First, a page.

Senior living providers are finding it increasingly common to take care of patients with ever-rising acuity levels, and it’s causing them to revisit their staffing and services to ensure they’re able to provide adequate care.
“We’ve seen the acuity go up consistently for the past ten years, but now it’s getting to the point that for some of us, we’re running mini-hospitals,” said Jim Janicki, senior director of marketing for Riverside Health System’s Lifelong Health Division.
Many people are putting off entering any sort of senior housing, from independent living to assisted living to nursing homes, and the delay has gotten more noticeable as the economy has struggled.
“It’s definitely changed over the last six or seven years,” said Stephanie Handelson, chief operating officer for Benchmark Senior Living, a Wellesley, Mass.-based senior housing provider with both independent and assisted living facilities.
“It’s been most noticeable since the economy went sideways; people are waiting very, very long to move in, so the decision process is based on medical necessity versus a lifestyle change,” she said.
This means the people entering senior housing facilities are significantly older—and in need of more care—than they were several years ago, she added. For example, in 1999, the average age of those entering assisted living was 82 years old. Now, residents are coming in at age 87 or 88, and they already have 2-3 ADLs (activities of daily living). For independent living, the average age of incoming residents is 85, and while it’s still primarily a lifestyle choice, they’ve put it off longer than before.
“We do serve a frail population, and for some people who remember nursing homes in the 1970s, they might say it’s similar to nursing home care,” said Maribeth Bersani, senior vice president of public policy for the Assisted Living Federation of America (ALFA).
In fact, skilled nursing facilities are also seeing much higher acuity residents.
“It’s certainly being felt in the skilled nursing facilities where we do short-term rehab, and the care that we’re offering in our facilities today is equivalent to what would’ve been offered in the hospital just a few years ago,” said Janicki. “We’ve had to expand our services to be able to take care of folks who otherwise are discharged from the hospital and need care before they go home.”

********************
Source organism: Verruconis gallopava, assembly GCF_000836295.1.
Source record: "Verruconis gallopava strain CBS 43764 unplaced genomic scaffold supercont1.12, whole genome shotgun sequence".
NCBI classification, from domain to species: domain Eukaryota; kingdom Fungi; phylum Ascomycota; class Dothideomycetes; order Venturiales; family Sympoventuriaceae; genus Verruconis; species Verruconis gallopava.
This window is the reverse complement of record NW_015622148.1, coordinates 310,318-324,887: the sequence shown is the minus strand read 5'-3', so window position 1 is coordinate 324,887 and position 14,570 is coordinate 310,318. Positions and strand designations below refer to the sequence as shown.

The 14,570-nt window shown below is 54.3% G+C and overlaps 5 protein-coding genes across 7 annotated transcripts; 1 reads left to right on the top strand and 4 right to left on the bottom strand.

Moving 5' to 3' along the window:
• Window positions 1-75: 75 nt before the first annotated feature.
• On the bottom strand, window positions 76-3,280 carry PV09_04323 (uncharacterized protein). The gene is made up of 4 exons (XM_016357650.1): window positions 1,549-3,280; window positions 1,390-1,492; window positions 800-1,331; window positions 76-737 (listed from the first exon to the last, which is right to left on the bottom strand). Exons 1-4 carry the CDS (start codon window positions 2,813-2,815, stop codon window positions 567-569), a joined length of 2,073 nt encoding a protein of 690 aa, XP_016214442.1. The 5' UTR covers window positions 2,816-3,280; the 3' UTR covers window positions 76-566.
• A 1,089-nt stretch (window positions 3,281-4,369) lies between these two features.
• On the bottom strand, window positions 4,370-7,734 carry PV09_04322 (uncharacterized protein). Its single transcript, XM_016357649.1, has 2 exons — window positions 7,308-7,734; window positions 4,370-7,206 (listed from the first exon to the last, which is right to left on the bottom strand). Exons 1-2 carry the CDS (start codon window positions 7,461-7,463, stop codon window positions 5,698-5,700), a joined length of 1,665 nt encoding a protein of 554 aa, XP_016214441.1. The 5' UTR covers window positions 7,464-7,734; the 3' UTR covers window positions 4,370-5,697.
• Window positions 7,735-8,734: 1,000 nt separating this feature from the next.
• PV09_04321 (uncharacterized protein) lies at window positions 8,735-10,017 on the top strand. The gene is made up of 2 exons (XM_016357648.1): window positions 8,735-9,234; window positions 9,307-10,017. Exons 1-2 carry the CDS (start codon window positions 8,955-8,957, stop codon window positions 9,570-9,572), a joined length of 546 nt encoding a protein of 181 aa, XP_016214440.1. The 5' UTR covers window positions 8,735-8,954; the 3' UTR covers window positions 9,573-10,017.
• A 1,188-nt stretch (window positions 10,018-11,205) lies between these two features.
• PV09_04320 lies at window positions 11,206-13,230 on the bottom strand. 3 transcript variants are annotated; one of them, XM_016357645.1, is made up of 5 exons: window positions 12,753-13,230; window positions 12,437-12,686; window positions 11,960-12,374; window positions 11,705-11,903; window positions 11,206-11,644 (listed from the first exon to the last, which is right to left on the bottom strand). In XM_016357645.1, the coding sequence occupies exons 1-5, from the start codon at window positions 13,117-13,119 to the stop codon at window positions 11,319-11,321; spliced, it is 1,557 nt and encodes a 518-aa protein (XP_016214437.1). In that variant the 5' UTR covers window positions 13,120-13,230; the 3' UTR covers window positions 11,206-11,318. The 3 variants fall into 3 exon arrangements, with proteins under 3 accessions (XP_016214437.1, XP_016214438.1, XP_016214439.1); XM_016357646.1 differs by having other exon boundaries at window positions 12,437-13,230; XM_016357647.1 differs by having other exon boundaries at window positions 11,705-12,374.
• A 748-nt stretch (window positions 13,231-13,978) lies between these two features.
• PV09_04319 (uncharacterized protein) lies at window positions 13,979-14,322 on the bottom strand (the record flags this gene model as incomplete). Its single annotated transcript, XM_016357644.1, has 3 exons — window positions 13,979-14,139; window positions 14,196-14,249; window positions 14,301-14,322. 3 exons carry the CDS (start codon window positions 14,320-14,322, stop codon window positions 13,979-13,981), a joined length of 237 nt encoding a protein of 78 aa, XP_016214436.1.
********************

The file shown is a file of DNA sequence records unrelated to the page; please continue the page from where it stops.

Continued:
Expanding services is important, and Handelson said Benchmark has added $6 million worth of staff in the past couple of years to meet rising care needs.
Both Janicki and Handelson said they’ve had to hire more doctors and nurses, and they’ve also had to provide training to nursing assistants who aren’t prepared for more advanced levels of acuity.
“We changed our model in 2009 so our staffing patterns are based not only on occupancy but on acuity as well,” said Handelson. “We’re able to staff for the heavier care needs. We probably turn down 5% of folks that are just too medically complex or have behavior needs that we just can’t meet.”
Many facilities aren’t turning down seniors with increased care needs.
“In assisted living, we’re seeing folks who are a little more compromised, who are struggling to stay independent,” Janicki noted. “We maintain our standards, but there are competitors in the marketplace that have nursing home-level patients in assisted living.”
While admitting high acuity patients may give facilities a short-term boost in census, he said it can hurt marketability in the long term.
“If people see a more frail population living there, they’re going to want to wait longer. There’s a danger to keeping people at inappropriate levels of care,” he said.
In response to this higher acuity, Handelson says Benchmark has had to do “extensive training” with their staff along with a significant increase in staff to meet the acuity, and more associates combined with more extensive training drives a higher cost of care.
Benchmark’s payment system is based on two components, a basic “hospitality” package and care: the hospitality component only varies by unit size; however, care fees are separate and personalized to each resident’s needs.
“People are paying more depending on level of care,” she said.
Larger companies like Benchmark are likely more able to accommodate an older, frailer population than smaller companies with only one or two facilities.
“There is definitely an economy of scale,” said Bersani. “You have to have more staff, and a better-trained staff.”
It’s easier for senior housing facilities with a lot of residents, many of whom have higher acuity, to comply with requirements, she said, but “It doesn’t make good business sense if you only have a couple frail seniors.”
Written by Alyssa Gerace
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